State Rep. Jeff Kropf flew his private plane to Arizona over the weekend to help patrol the border against illegal immigrants.
From his destination this morning, he said he spent 10½ hours in the air in his Cessna 150 Sunday, dodging storms down the coast and then hitting more bad weather on his way inland from San Francisco.
This morning he planned to drive a rental car to the Arizona ranch where the "Minutemen" were keeping an eye out for illegal immigrants.
The Minutemen is a private organization that is checking the borders because it says the government is not doing the job. Kropf paid a $50 fee, underwent a background check and now is a member of the group.
For four or five hours a day, Kropf said, he along with a spotter will fly over a private ranch halfway between Tucson and the border to check for immmigrants who crossed illegally. He hoped to report any sightings so that they would be arrested.
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"I'm doing this because I believe strongly and passionately that if the government is not going to do its duty, then it's up to Americans like me and thousands of other Minutemen to secure that border," he said.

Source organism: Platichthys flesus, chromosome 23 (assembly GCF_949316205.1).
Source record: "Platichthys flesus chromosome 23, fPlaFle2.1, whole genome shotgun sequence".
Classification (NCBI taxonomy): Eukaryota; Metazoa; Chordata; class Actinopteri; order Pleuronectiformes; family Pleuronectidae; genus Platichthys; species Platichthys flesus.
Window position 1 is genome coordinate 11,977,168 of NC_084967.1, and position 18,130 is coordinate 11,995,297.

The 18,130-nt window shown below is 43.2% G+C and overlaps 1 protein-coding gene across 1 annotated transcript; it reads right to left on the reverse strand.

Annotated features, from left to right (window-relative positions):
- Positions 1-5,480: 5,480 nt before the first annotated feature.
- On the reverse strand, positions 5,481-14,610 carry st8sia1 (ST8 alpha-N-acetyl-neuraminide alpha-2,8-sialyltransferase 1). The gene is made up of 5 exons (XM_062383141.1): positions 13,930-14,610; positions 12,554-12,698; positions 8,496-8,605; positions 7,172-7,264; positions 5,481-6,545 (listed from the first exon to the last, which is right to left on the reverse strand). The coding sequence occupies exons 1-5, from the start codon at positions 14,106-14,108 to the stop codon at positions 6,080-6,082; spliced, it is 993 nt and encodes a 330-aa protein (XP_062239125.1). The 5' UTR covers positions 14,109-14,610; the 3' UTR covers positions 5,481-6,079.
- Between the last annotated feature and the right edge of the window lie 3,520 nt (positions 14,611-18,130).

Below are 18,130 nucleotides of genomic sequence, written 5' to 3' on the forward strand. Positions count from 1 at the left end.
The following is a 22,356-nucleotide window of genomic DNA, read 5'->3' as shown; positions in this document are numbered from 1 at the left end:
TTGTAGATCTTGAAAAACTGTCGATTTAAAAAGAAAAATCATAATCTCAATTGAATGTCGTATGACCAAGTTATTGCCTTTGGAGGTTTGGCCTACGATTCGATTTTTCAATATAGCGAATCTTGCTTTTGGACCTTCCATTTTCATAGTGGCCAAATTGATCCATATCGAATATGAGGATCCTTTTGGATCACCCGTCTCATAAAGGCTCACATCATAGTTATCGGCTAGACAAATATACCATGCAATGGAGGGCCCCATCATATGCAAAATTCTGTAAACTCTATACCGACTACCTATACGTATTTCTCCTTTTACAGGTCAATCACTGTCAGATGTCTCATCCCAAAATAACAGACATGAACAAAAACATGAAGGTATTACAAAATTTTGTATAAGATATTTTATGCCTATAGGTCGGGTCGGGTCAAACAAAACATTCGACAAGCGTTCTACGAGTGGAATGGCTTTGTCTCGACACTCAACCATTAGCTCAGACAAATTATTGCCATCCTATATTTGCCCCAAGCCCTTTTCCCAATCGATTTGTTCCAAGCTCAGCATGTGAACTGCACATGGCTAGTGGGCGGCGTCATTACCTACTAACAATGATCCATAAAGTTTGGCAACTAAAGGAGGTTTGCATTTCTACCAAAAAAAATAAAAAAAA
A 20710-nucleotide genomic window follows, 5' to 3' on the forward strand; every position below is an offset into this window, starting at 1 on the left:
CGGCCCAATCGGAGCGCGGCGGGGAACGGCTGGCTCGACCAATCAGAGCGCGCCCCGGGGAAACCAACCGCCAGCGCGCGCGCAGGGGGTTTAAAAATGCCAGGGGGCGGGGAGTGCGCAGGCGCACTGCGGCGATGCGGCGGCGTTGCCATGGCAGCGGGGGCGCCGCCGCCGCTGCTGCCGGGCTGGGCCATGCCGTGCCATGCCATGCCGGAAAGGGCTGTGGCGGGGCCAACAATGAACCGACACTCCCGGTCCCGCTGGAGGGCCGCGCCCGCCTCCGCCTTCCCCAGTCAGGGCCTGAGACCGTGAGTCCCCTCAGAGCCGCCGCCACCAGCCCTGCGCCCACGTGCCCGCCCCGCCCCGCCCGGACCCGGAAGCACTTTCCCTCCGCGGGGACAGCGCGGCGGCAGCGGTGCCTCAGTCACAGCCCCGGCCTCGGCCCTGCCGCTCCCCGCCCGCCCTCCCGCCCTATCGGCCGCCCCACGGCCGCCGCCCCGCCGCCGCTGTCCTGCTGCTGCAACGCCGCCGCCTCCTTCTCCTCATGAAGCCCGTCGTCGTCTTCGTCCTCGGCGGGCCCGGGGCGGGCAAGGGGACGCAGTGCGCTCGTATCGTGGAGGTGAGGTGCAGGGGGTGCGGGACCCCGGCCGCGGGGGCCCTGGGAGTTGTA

Kropf has been a legislator since 1999. He is running for re-election to what he says will be his last two-year term. His House District 17 encompasses most of east Linn County including the cities of Lebanon and Sweet Home.
Running for the Democratic nomination to challenge Kropf is Dan Thackaberry, a Lebanon farmer. He could not be reached this morning for a comment on Kropf's Arizona venture.
Kropf works weekends as a radio commentator in Portland, sitting in for Lars Larson, the conservative talk show host. He said he planned to call Larson for daily updates on the migrant-spotting venture and intended to do his radio show next weekend by phone from Arizona.
In the 2007 legislative session, Kropf plans to introduce several bills dealing with issues related to illegal immigration.He said he hoped to gather experience in Arizona to help him understand the issue better.
He planned to be there eight days, flying every day.
According to Kropf, the Minutemen told him that because of talk in Congress of some kind of amnesty, people were flooding across the border, including 400 who were seen crossing one ranch on Saturday alone.